If you don’t have a large, engaged community or email list of those you want to survey, you can still organically get subscribers if you form a partnership.

This means reaching out to an organization that:

  • Has a large, engaged list that is representative of those you want to survey
  • Is interested in getting learning answers to the same question you have

A partnership can take many forms, but one approach that works well is to ask the partner to field the survey to their list while, in exchange, you will do the “heavy lifting” of designing the survey and creating the report.

This is the approach we used when Mantis was in its infancy. Our business was just starting and we had (literally) no audience, but we wanted to understand if and how marketers were using research.

To get the responses we needed, we reached out to Buzzsumo, a company we not only admire but one with whom we have had a relationship.

Both of our organizations share a story and vision: we believe original research is a true opportunity for marketers, and we wanted to understand if and how they are using it. We explained that we would execute all aspects of the survey and reporting (with their review and approval, of course) in exchange for them surveying their audience. The process worked quite well, and the result is the State of Original Research for Marketing.

Option 3: Panels

If you don’t have a list or a suitable partner, your last option is to pay for a panel.

Panels do work for B2B — and we use them successfully for — but they do have a couple of challenges.

First, panels of B2B professionals can be quite expensive. For instance, it’s not uncommon for prices to start at $20 per respondent and go up from there. (There is HUGE variance based on who you are surveying so I would not consider this to be an estimate; I just want to be clear that B2B panels are far more expensive than consumer panels.)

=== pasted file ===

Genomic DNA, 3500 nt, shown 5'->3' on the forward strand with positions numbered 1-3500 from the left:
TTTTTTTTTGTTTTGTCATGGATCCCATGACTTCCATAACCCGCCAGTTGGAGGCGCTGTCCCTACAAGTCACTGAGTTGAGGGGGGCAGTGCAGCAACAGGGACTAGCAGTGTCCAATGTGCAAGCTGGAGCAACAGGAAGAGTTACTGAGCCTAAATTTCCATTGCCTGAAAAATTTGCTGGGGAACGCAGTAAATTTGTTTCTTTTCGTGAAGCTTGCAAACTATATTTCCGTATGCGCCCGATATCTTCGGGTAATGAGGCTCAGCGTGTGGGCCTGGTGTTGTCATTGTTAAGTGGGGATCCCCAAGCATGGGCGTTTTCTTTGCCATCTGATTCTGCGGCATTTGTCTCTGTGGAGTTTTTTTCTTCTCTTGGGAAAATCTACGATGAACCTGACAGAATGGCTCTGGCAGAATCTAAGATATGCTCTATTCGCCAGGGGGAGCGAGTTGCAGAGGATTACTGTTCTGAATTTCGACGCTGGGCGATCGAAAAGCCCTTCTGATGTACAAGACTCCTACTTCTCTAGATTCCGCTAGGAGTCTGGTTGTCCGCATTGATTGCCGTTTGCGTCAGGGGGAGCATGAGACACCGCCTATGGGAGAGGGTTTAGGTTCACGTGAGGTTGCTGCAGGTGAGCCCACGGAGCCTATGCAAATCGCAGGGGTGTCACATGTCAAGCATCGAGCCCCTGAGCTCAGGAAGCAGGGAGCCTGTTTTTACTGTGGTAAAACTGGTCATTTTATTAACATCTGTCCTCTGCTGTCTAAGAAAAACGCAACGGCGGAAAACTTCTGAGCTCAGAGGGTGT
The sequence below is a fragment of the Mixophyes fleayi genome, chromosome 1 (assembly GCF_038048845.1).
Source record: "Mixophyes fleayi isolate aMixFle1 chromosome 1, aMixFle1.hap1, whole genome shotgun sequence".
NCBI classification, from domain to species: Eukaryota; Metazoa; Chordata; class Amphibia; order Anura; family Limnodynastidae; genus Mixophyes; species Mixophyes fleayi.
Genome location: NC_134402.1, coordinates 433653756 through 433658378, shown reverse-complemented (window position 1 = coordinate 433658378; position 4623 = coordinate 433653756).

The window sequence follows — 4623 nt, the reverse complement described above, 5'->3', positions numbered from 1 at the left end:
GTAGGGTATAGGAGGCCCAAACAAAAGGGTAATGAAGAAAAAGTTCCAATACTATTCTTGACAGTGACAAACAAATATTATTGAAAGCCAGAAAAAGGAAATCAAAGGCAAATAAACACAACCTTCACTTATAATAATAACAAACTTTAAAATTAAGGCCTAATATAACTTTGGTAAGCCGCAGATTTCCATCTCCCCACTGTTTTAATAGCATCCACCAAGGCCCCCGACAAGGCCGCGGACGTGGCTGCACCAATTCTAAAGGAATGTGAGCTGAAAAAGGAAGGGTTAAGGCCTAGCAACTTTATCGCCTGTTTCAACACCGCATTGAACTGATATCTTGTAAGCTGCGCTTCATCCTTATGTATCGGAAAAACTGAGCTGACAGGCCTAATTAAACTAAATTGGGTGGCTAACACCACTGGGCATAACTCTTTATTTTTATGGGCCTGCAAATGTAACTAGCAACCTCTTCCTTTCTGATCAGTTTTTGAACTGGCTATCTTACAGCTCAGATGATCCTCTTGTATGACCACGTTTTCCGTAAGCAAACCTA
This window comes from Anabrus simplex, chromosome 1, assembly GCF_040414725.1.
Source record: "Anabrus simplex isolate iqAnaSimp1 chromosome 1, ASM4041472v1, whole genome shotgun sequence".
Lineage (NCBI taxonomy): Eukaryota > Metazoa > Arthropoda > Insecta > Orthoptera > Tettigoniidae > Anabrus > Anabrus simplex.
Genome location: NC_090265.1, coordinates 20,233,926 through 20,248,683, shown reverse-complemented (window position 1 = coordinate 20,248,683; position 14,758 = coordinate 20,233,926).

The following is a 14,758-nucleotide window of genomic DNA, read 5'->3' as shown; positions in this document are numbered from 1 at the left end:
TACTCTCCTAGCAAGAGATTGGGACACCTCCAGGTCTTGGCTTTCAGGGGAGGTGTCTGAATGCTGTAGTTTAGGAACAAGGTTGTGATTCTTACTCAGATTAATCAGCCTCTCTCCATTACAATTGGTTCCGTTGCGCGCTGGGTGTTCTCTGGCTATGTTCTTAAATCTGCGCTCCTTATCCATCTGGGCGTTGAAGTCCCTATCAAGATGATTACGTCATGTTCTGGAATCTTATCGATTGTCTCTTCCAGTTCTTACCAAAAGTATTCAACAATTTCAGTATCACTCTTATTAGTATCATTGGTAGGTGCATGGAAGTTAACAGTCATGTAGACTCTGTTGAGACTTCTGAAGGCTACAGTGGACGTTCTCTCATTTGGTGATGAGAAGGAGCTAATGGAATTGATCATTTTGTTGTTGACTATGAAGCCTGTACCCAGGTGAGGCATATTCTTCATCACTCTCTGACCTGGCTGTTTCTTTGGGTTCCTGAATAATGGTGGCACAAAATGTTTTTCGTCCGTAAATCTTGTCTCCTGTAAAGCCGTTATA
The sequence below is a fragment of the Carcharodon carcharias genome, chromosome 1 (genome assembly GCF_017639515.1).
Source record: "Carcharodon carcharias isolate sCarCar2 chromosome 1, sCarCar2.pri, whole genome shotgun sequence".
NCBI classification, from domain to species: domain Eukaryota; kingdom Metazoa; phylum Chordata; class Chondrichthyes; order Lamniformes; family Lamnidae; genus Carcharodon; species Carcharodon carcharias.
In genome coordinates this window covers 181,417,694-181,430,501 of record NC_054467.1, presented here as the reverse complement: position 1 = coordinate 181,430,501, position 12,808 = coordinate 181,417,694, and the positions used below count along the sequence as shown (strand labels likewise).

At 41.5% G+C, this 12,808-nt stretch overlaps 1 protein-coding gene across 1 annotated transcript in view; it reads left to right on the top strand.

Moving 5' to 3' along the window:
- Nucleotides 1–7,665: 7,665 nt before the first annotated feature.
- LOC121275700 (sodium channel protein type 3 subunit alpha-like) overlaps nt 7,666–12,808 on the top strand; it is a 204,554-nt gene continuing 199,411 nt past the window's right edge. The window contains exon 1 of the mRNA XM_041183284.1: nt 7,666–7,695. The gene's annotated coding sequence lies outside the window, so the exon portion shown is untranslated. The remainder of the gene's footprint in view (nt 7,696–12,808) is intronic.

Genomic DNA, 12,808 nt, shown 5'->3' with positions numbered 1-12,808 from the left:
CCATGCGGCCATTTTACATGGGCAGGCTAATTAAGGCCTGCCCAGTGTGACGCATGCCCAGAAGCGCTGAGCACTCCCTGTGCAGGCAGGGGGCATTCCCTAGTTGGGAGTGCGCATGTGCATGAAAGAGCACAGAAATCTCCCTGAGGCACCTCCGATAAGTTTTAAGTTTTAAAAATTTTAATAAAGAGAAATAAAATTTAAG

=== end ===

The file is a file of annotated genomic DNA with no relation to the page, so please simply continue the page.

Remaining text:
Unfortunately, this means B2B panels are oftentimes not ideal for those with a limited budget.

Another issue with B2B panels is that you need to be very cognizant that these individuals have broad expereinces in their fields and they may not have the specific experience you are looking for.

For instance, one common request is fielding a panel of marketers. The client often has a very specific aspect of marketing they are interested in, and not everyone who participates in the panel will have the in-depth expertise to answer the types of questions you are most curious about.

If this is the case, one option is to include in questions to qualify respondents to verify they are indeed the type of marketer you want, but this will increase your cost and lower the number of people who can answer your survey.

The last issue with B2B panels is that you need to be wary of those who want to take surveys to get the incentive from the panel company.

This means that you need to add in additional quality checks and do more rigorous data cleaning to make sure the responses are as credible as possible. When I clean B2B survey data, it’s not uncommon for me to remove 20% of the responses because the data does not meet the quality standards I have set.

What if I am on a limited budget and I don’t have a list?

Survey-based research is an incredibly valuable asset for your business, and it’s worth the investment.

But, I’m also a realist, and sometimes that investment may not make sense. Specifically, if you are on a limited budget and you don’t have access to your own list or the ability to form a solid partnership, it may not be the right time for you to conduct your own research.

Instead, consider curating research in your industry and sharing that. I personally don’t get the same thrill and ah-ha moments of fielding something net new, but this can be a highly effective way to generate website traffic and backlinks.

Are you ready to conduct a survey? 

If so, we’re here to help. Sign up for our bi-weekly newsletter that offers tips on how to conduct better survey-based research or reach out with any questions. 

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Michele Linn

Michele Linn is the co-founder and chief strategy officer of Mantis Research. Before starting Mantis, Michele was head of editorial at Content Marketing Institute. You can follow her on Twitter at @michelelinn.